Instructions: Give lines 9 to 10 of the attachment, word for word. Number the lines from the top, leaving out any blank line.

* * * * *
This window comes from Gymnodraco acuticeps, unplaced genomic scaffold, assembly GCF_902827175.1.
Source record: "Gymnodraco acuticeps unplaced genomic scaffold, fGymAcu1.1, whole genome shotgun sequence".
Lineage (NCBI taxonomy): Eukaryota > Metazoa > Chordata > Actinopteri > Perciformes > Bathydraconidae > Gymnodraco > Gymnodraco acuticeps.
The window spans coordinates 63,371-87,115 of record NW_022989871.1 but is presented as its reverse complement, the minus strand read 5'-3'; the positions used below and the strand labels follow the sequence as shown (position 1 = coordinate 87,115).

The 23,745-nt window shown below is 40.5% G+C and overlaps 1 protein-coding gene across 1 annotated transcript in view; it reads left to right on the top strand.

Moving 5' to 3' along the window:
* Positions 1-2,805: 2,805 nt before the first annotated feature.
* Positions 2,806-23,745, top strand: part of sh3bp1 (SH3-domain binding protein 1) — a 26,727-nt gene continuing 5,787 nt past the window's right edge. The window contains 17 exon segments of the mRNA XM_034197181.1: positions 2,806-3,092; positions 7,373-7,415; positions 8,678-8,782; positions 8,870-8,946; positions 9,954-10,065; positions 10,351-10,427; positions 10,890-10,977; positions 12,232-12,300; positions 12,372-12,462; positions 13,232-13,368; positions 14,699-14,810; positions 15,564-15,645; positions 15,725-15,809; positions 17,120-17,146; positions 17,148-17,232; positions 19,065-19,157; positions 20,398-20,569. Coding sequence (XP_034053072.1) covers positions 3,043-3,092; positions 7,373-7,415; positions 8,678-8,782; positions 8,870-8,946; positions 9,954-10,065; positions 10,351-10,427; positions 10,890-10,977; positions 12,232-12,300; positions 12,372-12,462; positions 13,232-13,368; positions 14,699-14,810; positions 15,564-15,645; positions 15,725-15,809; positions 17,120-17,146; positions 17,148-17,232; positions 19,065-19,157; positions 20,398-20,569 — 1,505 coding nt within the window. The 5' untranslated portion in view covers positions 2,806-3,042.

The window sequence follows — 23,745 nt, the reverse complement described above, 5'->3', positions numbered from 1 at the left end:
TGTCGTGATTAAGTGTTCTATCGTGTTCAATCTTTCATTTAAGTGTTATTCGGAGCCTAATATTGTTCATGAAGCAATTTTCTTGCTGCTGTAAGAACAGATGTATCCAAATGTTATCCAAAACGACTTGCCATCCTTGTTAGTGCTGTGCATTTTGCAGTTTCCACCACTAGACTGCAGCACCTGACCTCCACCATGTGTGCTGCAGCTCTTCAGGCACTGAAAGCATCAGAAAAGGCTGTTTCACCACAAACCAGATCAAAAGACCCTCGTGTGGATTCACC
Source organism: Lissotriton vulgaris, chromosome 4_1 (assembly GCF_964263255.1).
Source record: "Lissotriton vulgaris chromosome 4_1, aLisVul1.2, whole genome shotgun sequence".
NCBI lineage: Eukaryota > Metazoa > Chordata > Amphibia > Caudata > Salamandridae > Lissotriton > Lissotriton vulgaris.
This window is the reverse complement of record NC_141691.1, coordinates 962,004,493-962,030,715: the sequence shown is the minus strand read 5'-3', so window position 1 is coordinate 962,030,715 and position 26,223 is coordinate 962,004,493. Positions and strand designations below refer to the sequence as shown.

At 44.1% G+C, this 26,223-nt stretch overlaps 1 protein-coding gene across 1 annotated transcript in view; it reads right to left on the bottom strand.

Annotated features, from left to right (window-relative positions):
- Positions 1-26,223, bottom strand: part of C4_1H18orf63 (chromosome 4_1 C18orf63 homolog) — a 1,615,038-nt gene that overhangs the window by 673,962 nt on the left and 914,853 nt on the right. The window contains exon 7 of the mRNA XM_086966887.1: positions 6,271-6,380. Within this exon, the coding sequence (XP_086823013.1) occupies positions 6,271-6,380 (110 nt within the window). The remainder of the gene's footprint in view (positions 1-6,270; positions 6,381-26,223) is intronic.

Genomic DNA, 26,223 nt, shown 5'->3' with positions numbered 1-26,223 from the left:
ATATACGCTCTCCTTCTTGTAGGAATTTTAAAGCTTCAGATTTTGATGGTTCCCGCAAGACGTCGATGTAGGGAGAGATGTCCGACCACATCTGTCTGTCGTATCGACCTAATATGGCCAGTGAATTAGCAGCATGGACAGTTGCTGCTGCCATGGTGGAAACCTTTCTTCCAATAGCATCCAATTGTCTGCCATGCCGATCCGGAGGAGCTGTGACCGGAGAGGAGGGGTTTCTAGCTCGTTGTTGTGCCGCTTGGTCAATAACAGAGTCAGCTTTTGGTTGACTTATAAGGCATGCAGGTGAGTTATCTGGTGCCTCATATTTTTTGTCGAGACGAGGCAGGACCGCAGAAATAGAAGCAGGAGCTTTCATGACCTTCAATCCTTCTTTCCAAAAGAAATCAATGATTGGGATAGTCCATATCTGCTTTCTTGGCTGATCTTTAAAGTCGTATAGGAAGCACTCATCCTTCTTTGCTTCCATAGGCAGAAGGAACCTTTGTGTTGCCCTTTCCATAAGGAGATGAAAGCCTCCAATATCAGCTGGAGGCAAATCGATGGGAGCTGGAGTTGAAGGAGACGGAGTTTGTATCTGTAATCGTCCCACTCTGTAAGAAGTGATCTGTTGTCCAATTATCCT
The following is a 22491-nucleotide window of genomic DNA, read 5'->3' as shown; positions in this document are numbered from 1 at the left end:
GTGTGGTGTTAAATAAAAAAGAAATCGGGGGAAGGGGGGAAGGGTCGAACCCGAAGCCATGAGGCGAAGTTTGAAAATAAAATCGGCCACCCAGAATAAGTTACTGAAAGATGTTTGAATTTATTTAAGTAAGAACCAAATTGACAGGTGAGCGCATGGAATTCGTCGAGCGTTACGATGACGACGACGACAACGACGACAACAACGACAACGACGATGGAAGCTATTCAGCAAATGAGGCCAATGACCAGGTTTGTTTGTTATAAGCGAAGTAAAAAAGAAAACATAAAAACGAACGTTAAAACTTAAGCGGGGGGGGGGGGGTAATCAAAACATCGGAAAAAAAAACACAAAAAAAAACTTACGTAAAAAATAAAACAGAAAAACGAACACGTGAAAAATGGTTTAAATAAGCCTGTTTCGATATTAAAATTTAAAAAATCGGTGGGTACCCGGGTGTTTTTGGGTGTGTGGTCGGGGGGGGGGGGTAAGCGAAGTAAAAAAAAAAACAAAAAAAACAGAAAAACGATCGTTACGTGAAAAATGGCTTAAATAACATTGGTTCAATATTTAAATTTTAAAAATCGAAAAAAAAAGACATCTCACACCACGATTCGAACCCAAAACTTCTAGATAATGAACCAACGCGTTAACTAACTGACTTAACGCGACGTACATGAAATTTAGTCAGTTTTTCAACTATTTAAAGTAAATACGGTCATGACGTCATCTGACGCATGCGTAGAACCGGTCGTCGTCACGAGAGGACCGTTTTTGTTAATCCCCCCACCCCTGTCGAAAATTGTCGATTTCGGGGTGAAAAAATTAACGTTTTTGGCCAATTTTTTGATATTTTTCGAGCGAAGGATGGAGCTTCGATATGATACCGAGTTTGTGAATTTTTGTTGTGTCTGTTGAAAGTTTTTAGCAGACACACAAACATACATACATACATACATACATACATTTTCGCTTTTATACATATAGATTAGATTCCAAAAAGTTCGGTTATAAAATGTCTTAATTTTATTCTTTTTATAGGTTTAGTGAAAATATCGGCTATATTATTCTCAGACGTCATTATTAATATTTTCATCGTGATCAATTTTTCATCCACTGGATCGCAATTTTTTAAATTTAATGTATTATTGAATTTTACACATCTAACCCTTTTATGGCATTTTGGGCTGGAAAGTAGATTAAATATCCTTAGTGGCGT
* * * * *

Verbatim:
The window sequence follows — 23,745 nt, the reverse complement described above, 5'->3', positions numbered from 1 at the left end:
TGTCGTGATTAAGTGTTCTATCGTGTTCAATCTTTCATTTAAGTGTTATTCGGAGCCTAATATTGTTCATGAAGCAATTTTCTTGCTGCTGTAAGAACAGATGTATCCAAATGTTATCCAAAACGACTTGCCATCCTTGTTAGTGCTGTGCATTTTGCAGTTTCCACCACTAGACTGCAGCACCTGACCTCCACCATGTGTGCTGCAGCTCTTCAGGCACTGAAAGCATCAGAAAAGGCTGTTTCACCACAAACCAGATCAAAAGACCCTCGTGTGGATTCACC